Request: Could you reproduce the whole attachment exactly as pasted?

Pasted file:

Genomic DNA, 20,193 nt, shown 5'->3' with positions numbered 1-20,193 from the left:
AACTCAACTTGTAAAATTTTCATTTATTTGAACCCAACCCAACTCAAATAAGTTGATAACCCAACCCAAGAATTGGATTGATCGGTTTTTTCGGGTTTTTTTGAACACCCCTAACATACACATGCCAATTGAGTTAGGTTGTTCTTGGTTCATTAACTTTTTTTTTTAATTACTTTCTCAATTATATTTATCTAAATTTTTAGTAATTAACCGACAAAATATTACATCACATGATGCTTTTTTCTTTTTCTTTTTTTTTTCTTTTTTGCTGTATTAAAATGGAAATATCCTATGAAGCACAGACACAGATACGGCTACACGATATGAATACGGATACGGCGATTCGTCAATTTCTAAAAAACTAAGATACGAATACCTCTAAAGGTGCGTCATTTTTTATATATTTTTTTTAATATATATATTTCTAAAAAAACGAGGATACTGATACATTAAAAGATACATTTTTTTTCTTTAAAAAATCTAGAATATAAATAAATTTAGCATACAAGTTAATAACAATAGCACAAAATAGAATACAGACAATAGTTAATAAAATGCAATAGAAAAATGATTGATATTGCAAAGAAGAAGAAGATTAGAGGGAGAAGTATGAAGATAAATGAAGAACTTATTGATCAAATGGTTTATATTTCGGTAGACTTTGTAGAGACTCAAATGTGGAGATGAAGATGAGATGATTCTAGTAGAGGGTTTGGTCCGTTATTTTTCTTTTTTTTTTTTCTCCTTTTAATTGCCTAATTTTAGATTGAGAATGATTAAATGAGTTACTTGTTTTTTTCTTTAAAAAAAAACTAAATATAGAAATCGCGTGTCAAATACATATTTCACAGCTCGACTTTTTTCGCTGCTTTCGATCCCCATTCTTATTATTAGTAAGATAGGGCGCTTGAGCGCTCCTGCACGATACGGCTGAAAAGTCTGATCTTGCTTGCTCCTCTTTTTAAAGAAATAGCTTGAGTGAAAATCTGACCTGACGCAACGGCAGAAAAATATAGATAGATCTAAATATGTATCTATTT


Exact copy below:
Genomic DNA, 20,193 nt, shown 5'->3' with positions numbered 1-20,193 from the left:
AACTCAACTTGTAAAATTTTCATTTATTTGAACCCAACCCAACTCAAATAAGTTGATAACCCAACCCAAGAATTGGATTGATCGGTTTTTTCGGGTTTTTTTGAACACCCCTAACATACACATGCCAATTGAGTTAGGTTGTTCTTGGTTCATTAACTTTTTTTTTTAATTACTTTCTCAATTATATTTATCTAAATTTTTAGTAATTAACCGACAAAATATTACATCACATGATGCTTTTTTCTTTTTCTTTTTTTTTTCTTTTTTGCTGTATTAAAATGGAAATATCCTATGAAGCACAGACACAGATACGGCTACACGATATGAATACGGATACGGCGATTCGTCAATTTCTAAAAAACTAAGATACGAATACCTCTAAAGGTGCGTCATTTTTTATATATTTTTTTTAATATATATATTTCTAAAAAAACGAGGATACTGATACATTAAAAGATACATTTTTTTTCTTTAAAAAATCTAGAATATAAATAAATTTAGCATACAAGTTAATAACAATAGCACAAAATAGAATACAGACAATAGTTAATAAAATGCAATAGAAAAATGATTGATATTGCAAAGAAGAAGAAGATTAGAGGGAGAAGTATGAAGATAAATGAAGAACTTATTGATCAAATGGTTTATATTTCGGTAGACTTTGTAGAGACTCAAATGTGGAGATGAAGATGAGATGATTCTAGTAGAGGGTTTGGTCCGTTATTTTTCTTTTTTTTTTTTCTCCTTTTAATTGCCTAATTTTAGATTGAGAATGATTAAATGAGTTACTTGTTTTTTTCTTTAAAAAAAAACTAAATATAGAAATCGCGTGTCAAATACATATTTCACAGCTCGACTTTTTTCGCTGCTTTCGATCCCCATTCTTATTATTAGTAAGATAGGGCGCTTGAGCGCTCCTGCACGATACGGCTGAAAAGTCTGATCTTGCTTGCTCCTCTTTTTAAAGAAATAGCTTGAGTGAAAATCTGACCTGACGCAACGGCAGAAAAATATAGATAGATCTAAATATGTATCTATTT